SLAC topics

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Engineering is at the heart of SLAC’s scientific innovation, from large scale projects like the LSST Camera and the LCLS X-ray laser upgrade to detectors and software solutions.

Last cryomodule unload, #41 from Fermilab F1.3-06. This one will be one of a few spares for LCLS-II.

News Feature

SLAC works with two small businesses to make its ACE3P software easier to use in supercomputer simulations for optimizing the shapes of accelerator structures.

A large, complex shape is seen against a blue background crisscrossed with white lines. The shape is dark blue and resembles a brick partially topped with a thick shark’s fin. Three areas of bright red, orange and green, are on the shape’s bottom edge.
News Feature

The leaders of SLAC's Technology Innovation Directorate discuss how their group supports the lab's most innovative projects.

TID senior managers
News Feature

The ePix series of detectors is designed to keep pace with ever more demanding experiments at SLAC and elsewhere.

SLAC’s Chris Kenney holds a 16-module
News Feature

From the invisible world of elementary particles to the mysteries of the cosmos, recipients of this prestigious award for early career scientists explore nature...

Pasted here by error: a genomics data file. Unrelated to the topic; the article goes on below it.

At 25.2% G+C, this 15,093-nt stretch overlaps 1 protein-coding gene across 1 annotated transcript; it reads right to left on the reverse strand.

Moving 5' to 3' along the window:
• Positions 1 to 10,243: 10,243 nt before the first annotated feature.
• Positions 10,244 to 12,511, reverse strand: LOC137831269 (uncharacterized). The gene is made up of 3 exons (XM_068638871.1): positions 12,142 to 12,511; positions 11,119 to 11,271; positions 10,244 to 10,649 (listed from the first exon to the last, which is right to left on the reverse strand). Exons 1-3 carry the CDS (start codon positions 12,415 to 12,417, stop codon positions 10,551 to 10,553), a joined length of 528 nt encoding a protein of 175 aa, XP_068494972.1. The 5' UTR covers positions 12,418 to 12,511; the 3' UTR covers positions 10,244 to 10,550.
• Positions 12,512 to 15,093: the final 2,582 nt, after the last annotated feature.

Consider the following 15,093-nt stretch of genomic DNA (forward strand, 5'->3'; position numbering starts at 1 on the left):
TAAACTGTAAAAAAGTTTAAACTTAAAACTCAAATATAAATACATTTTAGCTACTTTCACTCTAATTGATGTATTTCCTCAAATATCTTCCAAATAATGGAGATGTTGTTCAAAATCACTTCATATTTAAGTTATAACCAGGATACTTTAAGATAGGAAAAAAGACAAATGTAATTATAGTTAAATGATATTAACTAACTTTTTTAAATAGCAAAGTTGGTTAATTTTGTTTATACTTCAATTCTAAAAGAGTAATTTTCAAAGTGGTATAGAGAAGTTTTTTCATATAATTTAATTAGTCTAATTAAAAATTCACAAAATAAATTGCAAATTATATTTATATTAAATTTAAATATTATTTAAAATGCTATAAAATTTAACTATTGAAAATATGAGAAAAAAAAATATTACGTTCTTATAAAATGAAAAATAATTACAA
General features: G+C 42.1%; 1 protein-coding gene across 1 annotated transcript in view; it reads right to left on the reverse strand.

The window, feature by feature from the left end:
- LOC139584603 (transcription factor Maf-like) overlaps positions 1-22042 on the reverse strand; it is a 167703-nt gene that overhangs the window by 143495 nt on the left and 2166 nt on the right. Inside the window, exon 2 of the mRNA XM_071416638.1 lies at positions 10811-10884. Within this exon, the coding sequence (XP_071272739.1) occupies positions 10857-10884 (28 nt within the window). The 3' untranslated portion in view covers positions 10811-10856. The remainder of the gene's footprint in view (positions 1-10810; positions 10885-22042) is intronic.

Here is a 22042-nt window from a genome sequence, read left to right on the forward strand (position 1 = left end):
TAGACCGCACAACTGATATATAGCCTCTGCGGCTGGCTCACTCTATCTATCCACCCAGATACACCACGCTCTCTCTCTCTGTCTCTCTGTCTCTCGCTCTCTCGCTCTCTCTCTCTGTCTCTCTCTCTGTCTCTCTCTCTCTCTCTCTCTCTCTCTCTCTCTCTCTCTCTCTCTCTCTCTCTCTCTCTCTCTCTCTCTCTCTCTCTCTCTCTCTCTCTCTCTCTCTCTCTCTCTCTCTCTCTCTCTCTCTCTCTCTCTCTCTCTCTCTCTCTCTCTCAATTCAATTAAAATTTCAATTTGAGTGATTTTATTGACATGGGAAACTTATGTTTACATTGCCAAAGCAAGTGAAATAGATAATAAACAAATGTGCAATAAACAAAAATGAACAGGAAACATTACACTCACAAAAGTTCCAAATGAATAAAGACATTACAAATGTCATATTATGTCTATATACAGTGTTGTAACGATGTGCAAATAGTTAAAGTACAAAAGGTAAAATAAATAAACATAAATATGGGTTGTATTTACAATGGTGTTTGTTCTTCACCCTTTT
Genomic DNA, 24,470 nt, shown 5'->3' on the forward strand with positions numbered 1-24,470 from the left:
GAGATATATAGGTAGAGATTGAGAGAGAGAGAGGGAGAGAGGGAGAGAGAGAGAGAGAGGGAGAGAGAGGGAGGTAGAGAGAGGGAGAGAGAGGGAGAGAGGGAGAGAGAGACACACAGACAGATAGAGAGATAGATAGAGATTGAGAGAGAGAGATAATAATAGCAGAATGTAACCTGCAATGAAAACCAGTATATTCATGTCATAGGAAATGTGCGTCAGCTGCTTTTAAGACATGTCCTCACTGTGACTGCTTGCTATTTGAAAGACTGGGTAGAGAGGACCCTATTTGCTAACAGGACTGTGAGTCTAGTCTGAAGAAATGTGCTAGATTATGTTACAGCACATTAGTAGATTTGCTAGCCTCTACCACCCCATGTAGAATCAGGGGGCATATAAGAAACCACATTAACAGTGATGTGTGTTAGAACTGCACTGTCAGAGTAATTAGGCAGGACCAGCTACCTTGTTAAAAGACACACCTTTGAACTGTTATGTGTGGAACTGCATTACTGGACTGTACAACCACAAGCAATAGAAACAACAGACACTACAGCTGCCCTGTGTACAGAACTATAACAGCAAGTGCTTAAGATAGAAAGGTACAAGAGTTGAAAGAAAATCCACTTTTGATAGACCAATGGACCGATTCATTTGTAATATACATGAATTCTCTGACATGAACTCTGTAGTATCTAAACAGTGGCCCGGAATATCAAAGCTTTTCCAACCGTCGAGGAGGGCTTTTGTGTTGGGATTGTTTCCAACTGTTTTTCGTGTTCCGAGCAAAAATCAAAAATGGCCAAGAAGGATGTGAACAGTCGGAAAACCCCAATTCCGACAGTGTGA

Panofsky fellows
News Feature

A better understanding of the failure process will help researchers design new materials that can better withstand intense events such as high-velocity impacts.

material failure
News Feature

At the Machine Shop, Pete Franco crafts beautiful, intricate and precise parts for the lab’s latest scientific tools.

Pete Franco at the SLAC Machine Shop
Press Release

FACET-II will pave the way for a future generation of particle colliders and powerful light sources, opening avenues in high-energy physics, medicine, and materials...

FACET-II
News Feature

Daniel Ratner, head of SLAC’s machine learning initiative, explains the lab’s unique opportunities to advance scientific discovery through machine learning.

Physicist Daniel Ratner.
News Brief

Institute of Electrical and Electronics Engineers recognizes his contributions to developing electron beams that power unique ‘electron cameras’ and could advance X-ray lasers.

Xijie Wang
News Brief

It uses terahertz radiation to power a miniscule copper accelerator structure.

Terahertz accelerator structure
Press Release

The camera will explore cosmic mysteries as part of the Rubin Observatory’s Legacy Survey of Space and Time.

LSSTCam Focal Plane Header
News Feature

Q-NEXT will tackle next-generation quantum science challenges through a public-private partnership, ensuring U.S. leadership in an economically crucial arena.

QIS public-private partnership.